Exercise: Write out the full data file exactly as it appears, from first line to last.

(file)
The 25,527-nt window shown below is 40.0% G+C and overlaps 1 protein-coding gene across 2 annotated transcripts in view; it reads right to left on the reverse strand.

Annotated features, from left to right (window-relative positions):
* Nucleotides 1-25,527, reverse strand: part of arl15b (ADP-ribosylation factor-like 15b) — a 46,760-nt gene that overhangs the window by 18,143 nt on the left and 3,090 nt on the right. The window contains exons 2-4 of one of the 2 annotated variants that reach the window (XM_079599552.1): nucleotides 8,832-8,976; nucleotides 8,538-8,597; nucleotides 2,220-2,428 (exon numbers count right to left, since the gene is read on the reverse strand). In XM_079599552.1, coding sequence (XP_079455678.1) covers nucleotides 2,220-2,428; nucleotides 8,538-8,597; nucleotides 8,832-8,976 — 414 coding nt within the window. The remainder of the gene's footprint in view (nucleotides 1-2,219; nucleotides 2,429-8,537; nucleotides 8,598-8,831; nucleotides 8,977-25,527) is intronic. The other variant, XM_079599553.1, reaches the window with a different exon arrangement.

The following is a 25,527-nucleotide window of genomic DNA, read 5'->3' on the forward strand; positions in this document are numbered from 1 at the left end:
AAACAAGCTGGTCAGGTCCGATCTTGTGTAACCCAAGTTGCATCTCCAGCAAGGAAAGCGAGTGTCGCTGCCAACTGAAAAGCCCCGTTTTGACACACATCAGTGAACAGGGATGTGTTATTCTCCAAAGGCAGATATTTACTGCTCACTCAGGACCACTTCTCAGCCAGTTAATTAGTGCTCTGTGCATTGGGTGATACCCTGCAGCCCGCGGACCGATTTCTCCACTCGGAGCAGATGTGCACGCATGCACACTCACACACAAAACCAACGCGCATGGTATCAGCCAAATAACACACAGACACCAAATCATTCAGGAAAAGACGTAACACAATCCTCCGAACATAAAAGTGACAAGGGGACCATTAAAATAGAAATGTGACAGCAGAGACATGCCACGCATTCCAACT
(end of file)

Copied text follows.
The 25,527-nt window shown below is 40.0% G+C and overlaps 1 protein-coding gene across 2 annotated transcripts in view; it reads right to left on the reverse strand.

Annotated features, from left to right (window-relative positions):
* Nucleotides 1-25,527, reverse strand: part of arl15b (ADP-ribosylation factor-like 15b) — a 46,760-nt gene that overhangs the window by 18,143 nt on the left and 3,090 nt on the right. The window contains exons 2-4 of one of the 2 annotated variants that reach the window (XM_079599552.1): nucleotides 8,832-8,976; nucleotides 8,538-8,597; nucleotides 2,220-2,428 (exon numbers count right to left, since the gene is read on the reverse strand). In XM_079599552.1, coding sequence (XP_079455678.1) covers nucleotides 2,220-2,428; nucleotides 8,538-8,597; nucleotides 8,832-8,976 — 414 coding nt within the window. The remainder of the gene's footprint in view (nucleotides 1-2,219; nucleotides 2,429-8,537; nucleotides 8,598-8,831; nucleotides 8,977-25,527) is intronic. The other variant, XM_079599553.1, reaches the window with a different exon arrangement.

The following is a 25,527-nucleotide window of genomic DNA, read 5'->3' on the forward strand; positions in this document are numbered from 1 at the left end:
AAACAAGCTGGTCAGGTCCGATCTTGTGTAACCCAAGTTGCATCTCCAGCAAGGAAAGCGAGTGTCGCTGCCAACTGAAAAGCCCCGTTTTGACACACATCAGTGAACAGGGATGTGTTATTCTCCAAAGGCAGATATTTACTGCTCACTCAGGACCACTTCTCAGCCAGTTAATTAGTGCTCTGTGCATTGGGTGATACCCTGCAGCCCGCGGACCGATTTCTCCACTCGGAGCAGATGTGCACGCATGCACACTCACACACAAAACCAACGCGCATGGTATCAGCCAAATAACACACAGACACCAAATCATTCAGGAAAAGACGTAACACAATCCTCCGAACATAAAAGTGACAAGGGGACCATTAAAATAGAAATGTGACAGCAGAGACATGCCACGCATTCCAACT